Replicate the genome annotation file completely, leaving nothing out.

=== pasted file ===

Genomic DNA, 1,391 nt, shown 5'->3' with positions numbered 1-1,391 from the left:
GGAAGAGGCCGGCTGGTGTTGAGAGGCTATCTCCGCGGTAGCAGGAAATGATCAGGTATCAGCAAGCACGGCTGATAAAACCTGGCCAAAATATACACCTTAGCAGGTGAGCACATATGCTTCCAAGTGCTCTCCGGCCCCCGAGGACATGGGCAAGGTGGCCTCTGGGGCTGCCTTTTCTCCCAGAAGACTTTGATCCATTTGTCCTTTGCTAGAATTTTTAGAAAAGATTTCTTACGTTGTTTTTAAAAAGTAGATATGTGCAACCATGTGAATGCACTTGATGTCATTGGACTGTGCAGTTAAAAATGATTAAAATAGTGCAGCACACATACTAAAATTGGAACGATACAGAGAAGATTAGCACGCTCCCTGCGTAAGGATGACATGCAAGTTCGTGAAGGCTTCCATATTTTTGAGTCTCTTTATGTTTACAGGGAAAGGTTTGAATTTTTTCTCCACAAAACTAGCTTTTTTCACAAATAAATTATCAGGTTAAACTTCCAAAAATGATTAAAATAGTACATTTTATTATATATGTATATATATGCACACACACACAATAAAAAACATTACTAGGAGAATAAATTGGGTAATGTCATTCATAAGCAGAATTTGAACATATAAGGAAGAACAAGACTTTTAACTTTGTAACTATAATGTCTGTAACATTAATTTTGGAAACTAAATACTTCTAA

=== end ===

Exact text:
Genomic DNA, 1,391 nt, shown 5'->3' with positions numbered 1-1,391 from the left:
GGAAGAGGCCGGCTGGTGTTGAGAGGCTATCTCCGCGGTAGCAGGAAATGATCAGGTATCAGCAAGCACGGCTGATAAAACCTGGCCAAAATATACACCTTAGCAGGTGAGCACATATGCTTCCAAGTGCTCTCCGGCCCCCGAGGACATGGGCAAGGTGGCCTCTGGGGCTGCCTTTTCTCCCAGAAGACTTTGATCCATTTGTCCTTTGCTAGAATTTTTAGAAAAGATTTCTTACGTTGTTTTTAAAAAGTAGATATGTGCAACCATGTGAATGCACTTGATGTCATTGGACTGTGCAGTTAAAAATGATTAAAATAGTGCAGCACACATACTAAAATTGGAACGATACAGAGAAGATTAGCACGCTCCCTGCGTAAGGATGACATGCAAGTTCGTGAAGGCTTCCATATTTTTGAGTCTCTTTATGTTTACAGGGAAAGGTTTGAATTTTTTCTCCACAAAACTAGCTTTTTTCACAAATAAATTATCAGGTTAAACTTCCAAAAATGATTAAAATAGTACATTTTATTATATATGTATATATATGCACACACACACAATAAAAAACATTACTAGGAGAATAAATTGGGTAATGTCATTCATAAGCAGAATTTGAACATATAAGGAAGAACAAGACTTTTAACTTTGTAACTATAATGTCTGTAACATTAATTTTGGAAACTAAATACTTCTAA